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“Where are you? It’s Rosh Hashanah. Come home!” 

 Rosh Hashanah seems to have sneaked in through the back door whilst the Hofesh Hagadol was still wrapping up! It delivers the pressing, daunting challenge of Teshuva, coupled with our formulation of New Year resolutions.  ‘Tis the Divinely ordained season for introspection and mindful selection of our principles, strategies, and commitments for the coming year. 

 With so much wisdom available at the click of a button, countless shiurim to choose from, tomes of Rabbinical scholarly insights to flick through, self-help books, TED Talks, and podcasts to tune into, how do we begin to assemble our personal approach to the New Year? To maximize the project which is “My Jewish Lifetime” over the coming year. 

Ping………another pre Rosh Hashanah blog has just arrived in my Inbox – “Five Golden Rules for Successful Goal Setting”! 

During the next two weeks, I need to reaffirm my Covenant and appreciation to God, to repent the errors of my ways, and to pledge to delete the negative stuff. This is an immeasurable challenge in itself. Each year as I confront the confession of our generic list of sins (Vidui), I am aghast to discover that, yet again, there is hardly a single one of which I am not guilty! Thank goodness our prayers include King David’s words in Psalm 19.13: “But who can be aware of every mistake? So please forgive any unknown wrong.”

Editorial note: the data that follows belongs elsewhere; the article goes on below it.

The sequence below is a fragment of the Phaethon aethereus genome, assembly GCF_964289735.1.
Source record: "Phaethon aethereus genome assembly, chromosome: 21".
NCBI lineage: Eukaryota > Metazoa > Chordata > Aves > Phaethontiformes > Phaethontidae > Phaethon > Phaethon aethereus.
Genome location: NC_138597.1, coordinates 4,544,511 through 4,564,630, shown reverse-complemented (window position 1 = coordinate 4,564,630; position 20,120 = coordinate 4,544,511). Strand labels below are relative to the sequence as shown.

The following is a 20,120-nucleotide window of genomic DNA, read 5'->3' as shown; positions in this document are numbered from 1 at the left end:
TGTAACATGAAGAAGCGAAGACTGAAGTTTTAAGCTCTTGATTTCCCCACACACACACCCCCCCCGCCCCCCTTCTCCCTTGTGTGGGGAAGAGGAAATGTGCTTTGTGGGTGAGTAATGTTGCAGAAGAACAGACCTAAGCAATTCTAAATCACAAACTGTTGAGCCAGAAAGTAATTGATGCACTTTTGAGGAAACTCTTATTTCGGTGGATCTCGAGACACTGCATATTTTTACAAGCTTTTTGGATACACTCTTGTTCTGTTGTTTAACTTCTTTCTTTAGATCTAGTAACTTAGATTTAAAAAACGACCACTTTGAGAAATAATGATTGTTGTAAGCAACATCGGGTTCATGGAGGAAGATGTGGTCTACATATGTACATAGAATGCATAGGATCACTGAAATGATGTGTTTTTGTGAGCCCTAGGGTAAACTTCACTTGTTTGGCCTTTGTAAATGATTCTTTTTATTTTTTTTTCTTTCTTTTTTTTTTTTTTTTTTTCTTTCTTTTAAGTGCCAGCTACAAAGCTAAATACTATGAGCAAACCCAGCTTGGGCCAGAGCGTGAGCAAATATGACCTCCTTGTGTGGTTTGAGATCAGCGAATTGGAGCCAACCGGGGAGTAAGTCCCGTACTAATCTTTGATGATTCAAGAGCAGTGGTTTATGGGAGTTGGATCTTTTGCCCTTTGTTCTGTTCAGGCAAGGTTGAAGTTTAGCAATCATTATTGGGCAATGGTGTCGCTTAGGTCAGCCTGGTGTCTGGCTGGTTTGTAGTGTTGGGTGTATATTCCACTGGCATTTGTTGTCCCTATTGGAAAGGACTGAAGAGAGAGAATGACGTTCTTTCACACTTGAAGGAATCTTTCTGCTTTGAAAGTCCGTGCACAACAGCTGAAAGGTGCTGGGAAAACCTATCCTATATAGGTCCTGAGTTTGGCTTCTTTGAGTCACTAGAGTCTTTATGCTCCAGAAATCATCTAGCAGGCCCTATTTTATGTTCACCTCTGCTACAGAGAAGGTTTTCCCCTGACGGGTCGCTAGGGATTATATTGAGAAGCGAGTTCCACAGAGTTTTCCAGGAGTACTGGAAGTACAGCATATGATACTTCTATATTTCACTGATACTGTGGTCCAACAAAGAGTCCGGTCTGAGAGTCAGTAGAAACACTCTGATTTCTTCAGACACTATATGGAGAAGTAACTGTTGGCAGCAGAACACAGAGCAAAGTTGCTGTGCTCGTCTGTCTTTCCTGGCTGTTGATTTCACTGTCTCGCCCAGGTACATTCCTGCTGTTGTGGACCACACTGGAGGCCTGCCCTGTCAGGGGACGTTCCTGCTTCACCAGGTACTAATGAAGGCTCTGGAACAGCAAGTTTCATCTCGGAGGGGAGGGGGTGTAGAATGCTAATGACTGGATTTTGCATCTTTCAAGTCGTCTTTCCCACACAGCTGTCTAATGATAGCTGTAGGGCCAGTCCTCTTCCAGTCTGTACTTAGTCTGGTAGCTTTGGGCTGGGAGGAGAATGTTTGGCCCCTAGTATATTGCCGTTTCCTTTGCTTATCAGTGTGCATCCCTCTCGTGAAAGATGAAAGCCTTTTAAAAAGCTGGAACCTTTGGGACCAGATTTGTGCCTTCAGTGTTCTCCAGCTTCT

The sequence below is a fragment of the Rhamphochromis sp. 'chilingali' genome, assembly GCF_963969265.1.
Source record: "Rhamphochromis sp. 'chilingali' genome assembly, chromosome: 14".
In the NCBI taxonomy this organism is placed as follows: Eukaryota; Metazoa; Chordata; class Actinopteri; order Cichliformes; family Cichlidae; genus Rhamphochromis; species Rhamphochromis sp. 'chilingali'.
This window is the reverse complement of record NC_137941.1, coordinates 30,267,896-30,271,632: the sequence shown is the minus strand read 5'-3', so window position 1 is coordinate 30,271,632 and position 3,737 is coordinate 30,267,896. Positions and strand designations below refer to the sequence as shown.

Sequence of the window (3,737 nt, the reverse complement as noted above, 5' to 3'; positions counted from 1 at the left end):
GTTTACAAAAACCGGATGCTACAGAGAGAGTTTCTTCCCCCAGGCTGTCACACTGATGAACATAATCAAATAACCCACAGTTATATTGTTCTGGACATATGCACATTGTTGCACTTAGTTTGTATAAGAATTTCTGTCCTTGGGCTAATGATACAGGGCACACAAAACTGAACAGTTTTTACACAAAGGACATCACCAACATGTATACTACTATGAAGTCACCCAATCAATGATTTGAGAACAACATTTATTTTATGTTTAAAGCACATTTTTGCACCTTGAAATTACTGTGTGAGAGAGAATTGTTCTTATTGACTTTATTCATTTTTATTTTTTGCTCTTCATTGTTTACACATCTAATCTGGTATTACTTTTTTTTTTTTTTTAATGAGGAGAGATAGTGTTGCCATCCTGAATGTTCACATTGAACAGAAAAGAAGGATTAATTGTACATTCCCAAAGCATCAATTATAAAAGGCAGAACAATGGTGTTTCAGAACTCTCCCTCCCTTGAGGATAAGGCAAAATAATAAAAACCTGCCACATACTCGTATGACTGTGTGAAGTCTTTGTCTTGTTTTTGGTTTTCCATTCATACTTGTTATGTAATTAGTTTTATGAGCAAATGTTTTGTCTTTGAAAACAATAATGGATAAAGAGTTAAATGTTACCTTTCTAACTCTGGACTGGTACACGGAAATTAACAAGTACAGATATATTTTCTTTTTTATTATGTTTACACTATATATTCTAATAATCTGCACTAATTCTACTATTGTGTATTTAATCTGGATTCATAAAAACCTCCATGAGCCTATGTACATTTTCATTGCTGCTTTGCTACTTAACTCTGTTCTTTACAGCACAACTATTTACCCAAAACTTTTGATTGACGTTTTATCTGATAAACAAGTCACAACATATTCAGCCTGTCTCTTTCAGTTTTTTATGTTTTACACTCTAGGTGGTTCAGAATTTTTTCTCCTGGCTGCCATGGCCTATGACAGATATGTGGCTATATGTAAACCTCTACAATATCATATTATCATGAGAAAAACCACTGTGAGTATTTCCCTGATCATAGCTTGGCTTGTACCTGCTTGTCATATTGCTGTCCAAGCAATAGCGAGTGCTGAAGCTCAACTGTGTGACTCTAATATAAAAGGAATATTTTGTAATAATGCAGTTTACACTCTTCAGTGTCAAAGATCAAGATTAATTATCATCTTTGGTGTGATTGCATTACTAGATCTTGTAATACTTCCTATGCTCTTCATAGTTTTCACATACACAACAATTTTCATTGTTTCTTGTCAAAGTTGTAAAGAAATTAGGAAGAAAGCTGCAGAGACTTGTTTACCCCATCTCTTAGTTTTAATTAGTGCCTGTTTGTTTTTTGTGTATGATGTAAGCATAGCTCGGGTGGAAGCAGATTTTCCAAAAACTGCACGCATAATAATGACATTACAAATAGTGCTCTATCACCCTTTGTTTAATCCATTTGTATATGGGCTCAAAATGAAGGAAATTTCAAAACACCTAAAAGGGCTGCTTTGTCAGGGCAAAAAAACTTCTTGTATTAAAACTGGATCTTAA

What is within my control is to submit my New Year Mission plan. No proposal doc or PowerPoint necessary. But I do need to present it verbally to the Creator of the Universe, by around 6.00pm on Wednesday 19th September, just before the Heavenly Gates close at the conclusion of Yom Kippur. 

The question is, which approach should I chose in order to assemble my plan. 

Is it all about the “WHY?”  

Fashionable guru Simon Sinek tells us:  

“Everyone has a WHY. Your WHY is the purpose, cause or belief that inspires you.  

Knowing your WHY gives you a filter to make choices, at work and at home, that will help you find greater fulfillment in all that you do. “ 

But wait a minute, it could also be about the “HOW?”  

Richard Branson advises:  

“If you allow yourself to be in the moment, and appreciate the moment, happiness will follow. Why? Because allowing yourself just to be, puts things into perspective. Try it. Be still. Be present.” 

Then there is the goal setting. 

Maneuvering from A to B. Compiling that annual to-do list. Programming our WAZE destination and navigation system. But what is the virtue of pre-establishing concrete goals? Life continues to show me that the joy is in the journey itself.  

If you are utterly focused on your chosen destination and expected time of arrival, you could risk missing the view, and some of the wonderful people you’ll meet on the way. And what about your need for flexibility? You may have to reroute, or to make a detour, or take a break on the hard shoulder in order to smell the roses and to feel the sunshine on your face. Or just for a hug! 

I need the spontaneity to be able to notice those opportunities that can appear on the horizon when you least expect them. If I fail to notice or respond, I miss the point. If Moses hadn’t stopped to notice the burning bush? If Ben Gurion hadn’t taken timeout to understand the potential of our desert to bloom? If Alexander Fleming hadn’t observed the mold growing on his bread, where might we be today?